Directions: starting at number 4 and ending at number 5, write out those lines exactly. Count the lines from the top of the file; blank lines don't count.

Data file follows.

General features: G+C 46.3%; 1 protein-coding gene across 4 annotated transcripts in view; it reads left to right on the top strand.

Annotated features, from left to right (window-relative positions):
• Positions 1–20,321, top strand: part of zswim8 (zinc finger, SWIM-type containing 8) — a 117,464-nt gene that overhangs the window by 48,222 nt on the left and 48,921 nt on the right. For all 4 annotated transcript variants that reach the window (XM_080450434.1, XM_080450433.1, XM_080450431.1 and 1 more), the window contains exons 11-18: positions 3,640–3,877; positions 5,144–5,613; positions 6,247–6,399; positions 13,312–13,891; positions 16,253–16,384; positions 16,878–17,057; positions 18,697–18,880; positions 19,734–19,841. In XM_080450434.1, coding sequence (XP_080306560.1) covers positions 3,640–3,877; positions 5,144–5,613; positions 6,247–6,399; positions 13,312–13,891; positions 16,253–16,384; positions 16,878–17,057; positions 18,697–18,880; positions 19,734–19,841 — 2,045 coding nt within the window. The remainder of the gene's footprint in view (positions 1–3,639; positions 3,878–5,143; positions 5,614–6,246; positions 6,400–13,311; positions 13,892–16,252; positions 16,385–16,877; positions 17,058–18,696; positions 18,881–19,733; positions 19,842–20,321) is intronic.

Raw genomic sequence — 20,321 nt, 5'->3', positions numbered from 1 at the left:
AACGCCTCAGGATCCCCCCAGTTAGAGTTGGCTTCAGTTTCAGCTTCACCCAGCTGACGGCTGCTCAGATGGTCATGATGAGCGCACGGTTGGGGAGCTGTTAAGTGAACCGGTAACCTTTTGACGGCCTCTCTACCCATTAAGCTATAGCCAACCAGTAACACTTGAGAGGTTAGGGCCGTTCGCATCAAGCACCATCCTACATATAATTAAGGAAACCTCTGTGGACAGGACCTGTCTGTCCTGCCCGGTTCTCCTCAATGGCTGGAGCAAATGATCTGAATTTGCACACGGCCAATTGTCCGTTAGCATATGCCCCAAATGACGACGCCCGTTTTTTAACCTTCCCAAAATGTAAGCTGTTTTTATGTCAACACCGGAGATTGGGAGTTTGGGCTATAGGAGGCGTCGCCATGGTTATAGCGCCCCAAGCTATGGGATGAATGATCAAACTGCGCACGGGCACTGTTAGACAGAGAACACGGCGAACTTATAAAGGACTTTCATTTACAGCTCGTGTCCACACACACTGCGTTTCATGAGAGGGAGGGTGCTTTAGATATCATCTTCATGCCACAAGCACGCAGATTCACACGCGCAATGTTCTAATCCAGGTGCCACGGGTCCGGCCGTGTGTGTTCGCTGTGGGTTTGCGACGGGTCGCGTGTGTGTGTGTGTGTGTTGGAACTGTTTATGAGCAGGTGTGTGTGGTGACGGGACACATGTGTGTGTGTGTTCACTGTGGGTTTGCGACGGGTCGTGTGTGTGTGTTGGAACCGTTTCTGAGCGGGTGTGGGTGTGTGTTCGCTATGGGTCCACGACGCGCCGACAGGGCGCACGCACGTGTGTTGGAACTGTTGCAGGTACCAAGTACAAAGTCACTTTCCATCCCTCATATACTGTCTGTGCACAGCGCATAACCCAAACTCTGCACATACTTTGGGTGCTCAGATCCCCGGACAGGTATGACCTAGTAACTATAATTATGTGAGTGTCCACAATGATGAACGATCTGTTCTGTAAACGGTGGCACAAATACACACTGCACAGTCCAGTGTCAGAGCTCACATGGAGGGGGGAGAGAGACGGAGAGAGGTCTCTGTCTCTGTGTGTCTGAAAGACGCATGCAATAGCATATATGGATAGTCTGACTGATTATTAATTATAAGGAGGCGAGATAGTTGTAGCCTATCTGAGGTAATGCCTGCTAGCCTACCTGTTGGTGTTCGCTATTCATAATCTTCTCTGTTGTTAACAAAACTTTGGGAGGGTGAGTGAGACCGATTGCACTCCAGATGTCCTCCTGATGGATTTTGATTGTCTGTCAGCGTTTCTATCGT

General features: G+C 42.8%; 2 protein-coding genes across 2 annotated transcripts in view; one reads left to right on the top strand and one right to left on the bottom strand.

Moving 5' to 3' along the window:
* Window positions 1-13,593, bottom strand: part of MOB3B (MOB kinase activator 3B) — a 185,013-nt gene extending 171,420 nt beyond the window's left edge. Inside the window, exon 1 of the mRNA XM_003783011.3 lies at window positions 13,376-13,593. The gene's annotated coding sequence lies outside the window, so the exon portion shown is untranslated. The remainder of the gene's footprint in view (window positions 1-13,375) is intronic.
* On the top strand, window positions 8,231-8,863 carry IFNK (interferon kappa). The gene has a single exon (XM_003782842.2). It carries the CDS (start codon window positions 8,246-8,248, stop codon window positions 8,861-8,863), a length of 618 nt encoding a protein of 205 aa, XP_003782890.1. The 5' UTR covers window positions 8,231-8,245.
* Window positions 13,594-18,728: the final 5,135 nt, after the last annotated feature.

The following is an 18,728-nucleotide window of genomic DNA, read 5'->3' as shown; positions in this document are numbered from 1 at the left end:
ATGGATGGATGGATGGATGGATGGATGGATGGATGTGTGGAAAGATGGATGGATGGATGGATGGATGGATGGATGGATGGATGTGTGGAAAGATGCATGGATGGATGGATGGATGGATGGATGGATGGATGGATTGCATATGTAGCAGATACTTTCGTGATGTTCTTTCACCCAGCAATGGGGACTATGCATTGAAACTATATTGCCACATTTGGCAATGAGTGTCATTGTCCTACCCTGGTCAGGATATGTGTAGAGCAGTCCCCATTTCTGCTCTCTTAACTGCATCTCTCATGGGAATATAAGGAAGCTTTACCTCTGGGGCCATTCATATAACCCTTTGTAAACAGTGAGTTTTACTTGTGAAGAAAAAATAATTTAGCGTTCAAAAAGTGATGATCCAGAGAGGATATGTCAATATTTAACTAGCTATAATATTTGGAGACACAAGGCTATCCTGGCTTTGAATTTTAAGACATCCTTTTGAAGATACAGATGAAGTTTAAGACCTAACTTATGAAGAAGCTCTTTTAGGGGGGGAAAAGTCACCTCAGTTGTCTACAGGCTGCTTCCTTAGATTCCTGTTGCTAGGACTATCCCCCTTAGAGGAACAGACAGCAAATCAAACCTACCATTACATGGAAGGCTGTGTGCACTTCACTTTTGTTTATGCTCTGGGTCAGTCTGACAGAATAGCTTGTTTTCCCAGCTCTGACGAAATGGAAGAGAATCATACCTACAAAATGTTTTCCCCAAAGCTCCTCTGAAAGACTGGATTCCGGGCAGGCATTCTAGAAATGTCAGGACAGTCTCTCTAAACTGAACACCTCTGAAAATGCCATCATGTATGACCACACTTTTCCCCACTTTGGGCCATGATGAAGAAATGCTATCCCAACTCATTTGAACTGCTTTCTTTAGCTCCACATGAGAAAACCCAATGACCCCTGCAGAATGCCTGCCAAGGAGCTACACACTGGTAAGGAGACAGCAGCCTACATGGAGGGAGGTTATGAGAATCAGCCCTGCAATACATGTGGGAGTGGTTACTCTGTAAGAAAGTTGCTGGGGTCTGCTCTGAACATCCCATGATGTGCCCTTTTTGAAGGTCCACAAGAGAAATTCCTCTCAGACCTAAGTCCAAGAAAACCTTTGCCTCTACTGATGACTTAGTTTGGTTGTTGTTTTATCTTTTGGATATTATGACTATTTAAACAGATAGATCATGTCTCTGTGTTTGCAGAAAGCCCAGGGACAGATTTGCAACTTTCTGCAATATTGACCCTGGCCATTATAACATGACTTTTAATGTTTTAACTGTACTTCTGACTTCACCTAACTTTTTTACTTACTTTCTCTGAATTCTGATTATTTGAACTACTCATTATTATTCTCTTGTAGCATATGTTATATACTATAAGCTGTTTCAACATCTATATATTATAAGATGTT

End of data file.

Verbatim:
Raw genomic sequence — 20,321 nt, 5'->3', positions numbered from 1 at the left:
AACGCCTCAGGATCCCCCCAGTTAGAGTTGGCTTCAGTTTCAGCTTCACCCAGCTGACGGCTGCTCAGATGGTCATGATGAGCGCACGGTTGGGGAGCTGTTAAGTGAACCGGTAACCTTTTGACGGCCTCTCTACCCATTAAGCTATAGCCAACCAGTAACACTTGAGAGGTTAGGGCCGTTCGCATCAAGCACCATCCTACATATAATTAAGGAAACCTCTGTGGACAGGACCTGTCTGTCCTGCCCGGTTCTCCTCAATGGCTGGAGCAAATGATCTGAATTTGCACACGGCCAATTGTCCGTTAGCATATGCCCCAAATGACGACGCCCGTTTTTTAACCTTCCCAAAATGTAAGCTGTTTTTATGTCAACACCGGAGATTGGGAGTTTGGGCTATAGGAGGCGTCGCCATGGTTATAGCGCCCCAAGCTATGGGATGAATGATCAAACTGCGCACGGGCACTGTTAGACAGAGAACACGGCGAACTTATAAAGGACTTTCATTTACAGCTCGTGTCCACACACACTGCGTTTCATGAGAGGGAGGGTGCTTTAGATATCATCTTCATGCCACAAGCACGCAGATTCACACGCGCAATGTTCTAATCCAGGTGCCACGGGTCCGGCCGTGTGTGTTCGCTGTGGGTTTGCGACGGGTCGCGTGTGTGTGTGTGTGTGTTGGAACTGTTTATGAGCAGGTGTGTGTGGTGACGGGACACATGTGTGTGTGTGTTCACTGTGGGTTTGCGACGGGTCGTGTGTGTGTGTTGGAACCGTTTCTGAGCGGGTGTGGGTGTGTGTTCGCTATGGGTCCACGACGCGCCGACAGGGCGCACGCACGTGTGTTGGAACTGTTGCAGGTACCAAGTACAAAGTCACTTTCCATCCCTCATATACTGTCTGTGCACAGCGCATAACCCAAACTCTGCACATACTTTGGGTGCTCAGATCCCCGGACAGGTATGACCTAGTAACTATAATTATGTGAGTGTCCACAATGATGAACGATCTGTTCTGTAAACGGTGGCACAAATACACACTGCACAGTCCAGTGTCAGAGCTCACATGGAGGGGGGAGAGAGACGGAGAGAGGTCTCTGTCTCTGTGTGTCTGAAAGACGCATGCAATAGCATATATGGATAGTCTGACTGATTATTAATTATAAGGAGGCGAGATAGTTGTAGCCTATCTGAGGTAATGCCTGCTAGCCTACCTGTTGGTGTTCGCTATTCATAATCTTCTCTGTTGTTAACAAAACTTTGGGAGGGTGAGTGAGACCGATTGCACTCCAGATGTCCTCCTGATGGATTTTGATTGTCTGTCAGCGTTTCTATCGT